U.S. ambassador touts trade at UF


Published: Tuesday, January 8, 2008 at 6:01 a.m.
Last Modified: Tuesday, January 8, 2008 at 12:00 a.m.

Critics charge that free trade agreements have contributed to losses in American manufacturing jobs and stagnant wages, but Michael McKinley isn't buying it.

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Michael McKinley

Facts

Related Links

Ambassador McKinley's biographical information:
http://lima.usembassy.gov/ambassador.html

U.S. Embassy Lima, Peru:
http://lima.usembassy.gov

State Department Information for Americans traveling to Peru:
http://travel.state.gov/travel/cis_pa_tw/cis/cis_998.html

State Department Country Background Note, Peru:
http://www.state.gov/r/pa/ei/bgn/35762.htm

Free Trade Agreements:
http://www.tradeagreements.gov

On a stop in Gainesville Monday, where he met with University of Florida faculty, the U.S. ambassador to Peru touted trade with foreign nations - particularly those in Latin America - as crucial to the future of the U.S. economy.

"Essentially, we are now more dependent on world commerce and trade than ever before for our prosperity," McKinley told The Sun. "Last year, 27 percent of our (gross domestic product) was generated by exports and imports. We're locked into the world economy. There's no turning back."

McKinley is on a tour through Florida in support of numerous free trade agreements, including proposed pacts with Colombia, Panama and South Korea.

In his support of free trade, and rebuffing of some of its critics, McKinley cites U.S. State Department figures that say U.S. exports directly support 12 million American jobs that pay between 13 percent and 18 percent more than the average U.S. wage.

With the support of much of Congress, President Bush entered a free trade agreement with Peru last month. Many Democrats, who are supported by labor leaders who traditionally oppose such agreements, threw their support to the plan.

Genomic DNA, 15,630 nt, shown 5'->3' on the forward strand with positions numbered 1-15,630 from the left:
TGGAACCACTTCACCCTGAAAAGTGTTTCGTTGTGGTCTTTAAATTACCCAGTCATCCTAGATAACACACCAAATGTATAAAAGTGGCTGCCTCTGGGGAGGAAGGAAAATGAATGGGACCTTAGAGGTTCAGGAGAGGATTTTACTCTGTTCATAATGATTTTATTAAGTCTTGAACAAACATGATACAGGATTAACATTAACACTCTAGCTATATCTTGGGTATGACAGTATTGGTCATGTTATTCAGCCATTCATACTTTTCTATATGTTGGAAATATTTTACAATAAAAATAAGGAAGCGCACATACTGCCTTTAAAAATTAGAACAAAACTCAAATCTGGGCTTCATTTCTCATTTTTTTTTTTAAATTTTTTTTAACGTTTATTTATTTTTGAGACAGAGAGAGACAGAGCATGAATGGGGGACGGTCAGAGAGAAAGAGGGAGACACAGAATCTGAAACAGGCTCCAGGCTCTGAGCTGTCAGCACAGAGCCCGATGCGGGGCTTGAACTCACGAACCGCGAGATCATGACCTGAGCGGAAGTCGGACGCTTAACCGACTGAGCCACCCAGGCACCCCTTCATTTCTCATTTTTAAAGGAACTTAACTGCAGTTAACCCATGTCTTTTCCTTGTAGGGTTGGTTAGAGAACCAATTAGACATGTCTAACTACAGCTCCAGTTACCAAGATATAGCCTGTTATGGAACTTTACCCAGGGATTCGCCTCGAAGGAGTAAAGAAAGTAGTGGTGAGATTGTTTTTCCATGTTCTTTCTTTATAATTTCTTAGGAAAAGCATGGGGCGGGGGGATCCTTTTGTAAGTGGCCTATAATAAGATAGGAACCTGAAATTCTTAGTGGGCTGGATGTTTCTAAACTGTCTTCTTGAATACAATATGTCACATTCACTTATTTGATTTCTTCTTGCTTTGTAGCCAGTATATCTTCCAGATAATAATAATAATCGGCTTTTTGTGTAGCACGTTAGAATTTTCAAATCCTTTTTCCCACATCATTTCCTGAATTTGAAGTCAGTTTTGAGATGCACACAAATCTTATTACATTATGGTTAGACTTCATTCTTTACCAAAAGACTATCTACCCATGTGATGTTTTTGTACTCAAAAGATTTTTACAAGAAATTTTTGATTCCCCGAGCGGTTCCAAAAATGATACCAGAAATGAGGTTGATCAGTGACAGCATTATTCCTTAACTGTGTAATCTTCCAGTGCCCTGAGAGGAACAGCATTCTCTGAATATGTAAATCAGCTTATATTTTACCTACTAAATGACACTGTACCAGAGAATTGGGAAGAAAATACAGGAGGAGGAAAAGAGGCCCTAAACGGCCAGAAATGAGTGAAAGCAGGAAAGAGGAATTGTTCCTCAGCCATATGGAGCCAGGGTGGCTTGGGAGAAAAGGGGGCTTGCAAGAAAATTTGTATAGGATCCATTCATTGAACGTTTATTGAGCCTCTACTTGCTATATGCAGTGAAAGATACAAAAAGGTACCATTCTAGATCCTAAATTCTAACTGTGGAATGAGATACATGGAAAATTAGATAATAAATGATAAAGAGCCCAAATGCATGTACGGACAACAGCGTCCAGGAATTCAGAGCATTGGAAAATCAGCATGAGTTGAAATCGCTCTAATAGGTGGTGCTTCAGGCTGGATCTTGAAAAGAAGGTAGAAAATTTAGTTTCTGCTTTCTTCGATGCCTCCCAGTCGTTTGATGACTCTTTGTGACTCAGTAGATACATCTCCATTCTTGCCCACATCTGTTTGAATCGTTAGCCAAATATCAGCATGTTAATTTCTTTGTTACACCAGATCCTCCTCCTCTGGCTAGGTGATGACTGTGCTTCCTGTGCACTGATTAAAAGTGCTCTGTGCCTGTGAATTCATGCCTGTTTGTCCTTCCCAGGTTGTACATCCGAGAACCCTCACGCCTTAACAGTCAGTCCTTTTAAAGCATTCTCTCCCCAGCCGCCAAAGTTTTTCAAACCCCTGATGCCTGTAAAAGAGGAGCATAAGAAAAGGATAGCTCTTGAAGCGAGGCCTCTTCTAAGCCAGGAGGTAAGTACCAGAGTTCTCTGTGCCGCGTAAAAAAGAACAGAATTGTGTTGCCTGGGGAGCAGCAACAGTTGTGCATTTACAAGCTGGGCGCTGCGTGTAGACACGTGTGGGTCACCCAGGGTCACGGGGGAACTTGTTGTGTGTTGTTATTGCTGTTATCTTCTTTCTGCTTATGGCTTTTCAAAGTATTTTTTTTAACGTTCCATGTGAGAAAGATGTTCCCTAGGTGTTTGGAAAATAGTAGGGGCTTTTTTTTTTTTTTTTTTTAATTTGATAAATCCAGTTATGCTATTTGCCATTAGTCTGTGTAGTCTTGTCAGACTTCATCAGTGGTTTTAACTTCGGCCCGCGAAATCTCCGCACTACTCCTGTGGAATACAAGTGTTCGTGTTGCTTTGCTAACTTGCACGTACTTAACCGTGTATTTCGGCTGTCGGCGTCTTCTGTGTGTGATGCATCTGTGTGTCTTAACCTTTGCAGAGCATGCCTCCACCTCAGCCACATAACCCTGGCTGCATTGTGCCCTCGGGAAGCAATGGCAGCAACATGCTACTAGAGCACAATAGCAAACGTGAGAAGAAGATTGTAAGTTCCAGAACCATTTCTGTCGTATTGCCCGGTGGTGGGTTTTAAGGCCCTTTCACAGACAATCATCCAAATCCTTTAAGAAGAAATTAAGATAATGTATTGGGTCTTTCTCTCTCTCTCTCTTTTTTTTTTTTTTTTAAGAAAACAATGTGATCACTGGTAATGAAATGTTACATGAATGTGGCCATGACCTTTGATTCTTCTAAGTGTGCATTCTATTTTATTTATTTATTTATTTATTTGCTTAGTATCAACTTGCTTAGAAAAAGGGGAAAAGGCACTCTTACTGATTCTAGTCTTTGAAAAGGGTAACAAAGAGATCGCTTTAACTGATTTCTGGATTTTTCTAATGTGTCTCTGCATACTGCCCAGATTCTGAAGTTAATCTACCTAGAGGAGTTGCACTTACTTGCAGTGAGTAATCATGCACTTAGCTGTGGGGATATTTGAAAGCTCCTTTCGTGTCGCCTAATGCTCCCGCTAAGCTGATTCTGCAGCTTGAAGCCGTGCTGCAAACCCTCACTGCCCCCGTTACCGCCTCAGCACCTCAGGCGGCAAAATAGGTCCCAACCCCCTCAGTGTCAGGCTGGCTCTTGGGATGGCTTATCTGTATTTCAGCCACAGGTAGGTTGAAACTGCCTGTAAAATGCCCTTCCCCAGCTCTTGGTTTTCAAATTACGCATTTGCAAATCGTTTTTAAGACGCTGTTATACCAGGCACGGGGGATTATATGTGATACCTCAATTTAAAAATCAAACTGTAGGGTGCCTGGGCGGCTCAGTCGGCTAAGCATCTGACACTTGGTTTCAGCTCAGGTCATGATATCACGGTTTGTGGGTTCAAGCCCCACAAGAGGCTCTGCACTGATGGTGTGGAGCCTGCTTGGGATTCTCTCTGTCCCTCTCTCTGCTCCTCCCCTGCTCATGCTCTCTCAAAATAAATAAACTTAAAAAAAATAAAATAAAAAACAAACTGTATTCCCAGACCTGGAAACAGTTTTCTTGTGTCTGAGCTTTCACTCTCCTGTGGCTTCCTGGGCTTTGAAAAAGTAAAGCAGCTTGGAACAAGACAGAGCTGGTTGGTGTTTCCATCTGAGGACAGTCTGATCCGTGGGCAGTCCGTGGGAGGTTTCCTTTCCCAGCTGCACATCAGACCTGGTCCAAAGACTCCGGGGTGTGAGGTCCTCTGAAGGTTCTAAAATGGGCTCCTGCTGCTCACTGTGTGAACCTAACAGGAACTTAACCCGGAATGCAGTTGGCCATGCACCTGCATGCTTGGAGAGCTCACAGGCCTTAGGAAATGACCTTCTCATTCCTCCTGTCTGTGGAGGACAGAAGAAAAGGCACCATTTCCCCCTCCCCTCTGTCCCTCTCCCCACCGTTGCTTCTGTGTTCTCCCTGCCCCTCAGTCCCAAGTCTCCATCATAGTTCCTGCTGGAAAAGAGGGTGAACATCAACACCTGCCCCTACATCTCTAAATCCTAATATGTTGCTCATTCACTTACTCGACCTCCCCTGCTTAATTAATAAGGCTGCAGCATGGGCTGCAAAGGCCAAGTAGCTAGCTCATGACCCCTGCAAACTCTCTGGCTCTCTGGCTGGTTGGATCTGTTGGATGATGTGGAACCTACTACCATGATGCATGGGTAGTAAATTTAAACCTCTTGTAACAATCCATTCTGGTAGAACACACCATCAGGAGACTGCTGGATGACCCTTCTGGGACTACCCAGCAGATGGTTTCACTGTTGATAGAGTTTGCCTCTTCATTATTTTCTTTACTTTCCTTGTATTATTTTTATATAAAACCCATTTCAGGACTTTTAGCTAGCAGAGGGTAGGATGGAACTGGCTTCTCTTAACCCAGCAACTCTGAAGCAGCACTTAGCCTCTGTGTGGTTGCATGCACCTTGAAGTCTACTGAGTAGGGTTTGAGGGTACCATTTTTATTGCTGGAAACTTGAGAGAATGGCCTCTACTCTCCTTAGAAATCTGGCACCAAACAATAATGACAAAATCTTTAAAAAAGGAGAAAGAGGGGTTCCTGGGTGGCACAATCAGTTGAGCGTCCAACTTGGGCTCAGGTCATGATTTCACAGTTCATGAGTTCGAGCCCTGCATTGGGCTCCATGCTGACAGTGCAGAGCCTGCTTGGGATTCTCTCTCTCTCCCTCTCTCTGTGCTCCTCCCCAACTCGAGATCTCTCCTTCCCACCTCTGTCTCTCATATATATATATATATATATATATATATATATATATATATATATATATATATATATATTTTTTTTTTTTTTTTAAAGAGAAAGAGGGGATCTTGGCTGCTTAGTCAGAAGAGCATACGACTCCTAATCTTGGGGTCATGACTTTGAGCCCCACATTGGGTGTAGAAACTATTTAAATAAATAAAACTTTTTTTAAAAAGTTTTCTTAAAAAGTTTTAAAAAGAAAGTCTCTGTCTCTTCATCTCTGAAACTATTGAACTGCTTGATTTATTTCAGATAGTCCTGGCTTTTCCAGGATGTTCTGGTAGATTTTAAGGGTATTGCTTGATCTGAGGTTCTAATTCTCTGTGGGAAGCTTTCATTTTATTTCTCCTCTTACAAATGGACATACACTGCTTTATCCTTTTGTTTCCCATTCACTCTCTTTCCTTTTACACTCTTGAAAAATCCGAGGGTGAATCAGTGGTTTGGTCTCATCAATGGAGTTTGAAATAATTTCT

The Peru trade accord has some notable conditions, including a requirement that the government provide protections for workers and the environment. Critics of past trade agreements, which lift duties on foreign imports, have charged that the agreements create unfair competition because U.S. trade partners don't have to comply with environmental and safety standards that American companies have to follow.

"These are new features," McKinley said of the environmental and labor requirements. "But the important point to underscore here is they may have been American demands but they are also commitments which were taken on willingly by the governments in question. There is agreement on the importance of dealing with the problems."

Alachua County's Congressional representatives, including Corrine Brown, D-Jacksonville, and Cliff Stearns, R-Ocala, both voted in favor of the Peru plan. Sen. Bill Nelson, D-Tallahassee, and Mel Martinez, R-Orlando, also got behind it.

None of the leading presidential candidates now serving in Congress voted on the Peru accord, but Sen. Hillary Clinton, D-N.Y., Sen. Barack Obama, D-Ill., and Sen. John McCain, R-Ariz., all endorsed it, according to news reports. John Edwards, a former Democratic senator and presidential hopeful, was harshly critical of the plan.

"Like the failed free trade agreements before it, this agreement puts the interests of the big multi-national corporations first, ahead of the interests of American workers and communities," Edwards said in a prepared statement.

Florida is already benefiting from trade with Peru and the state stands to make significant gains under the agreement, McKinley said. Florida had $658 million in total exports to Peru in 2006, up 66 percent from $397 million in 2002, according to State Department figures.

A proposed trade agreement with Colombia is a worry for some because of the country's human rights abuses, including the killings of labor leaders.

McKinley acknowledges that Colombia has been described as a "failed state in the making," but argues that improvements have been made in cutting down drug trafficking and terrorism. According to a 2005 Central Intelligence Agency report, however, Colombia is the world's leading producer of cocaine and supplies most of the U.S. market for the drug.

"That's where much of the debate comes in, whether the Colombian government has done enough to merit support for a free trade agreement," McKinley said. "There can be honest differences on whether they do or not. Our belief is that enough has happened inside Colombia to merit support for the free trade agreement. No one is arguing that the situation has been resolved. What we are saying is we're in a much better place than we were before."

Jack Stripling can be reached at 352-374-5064 or Jack.Stripling@gvillesun.com.

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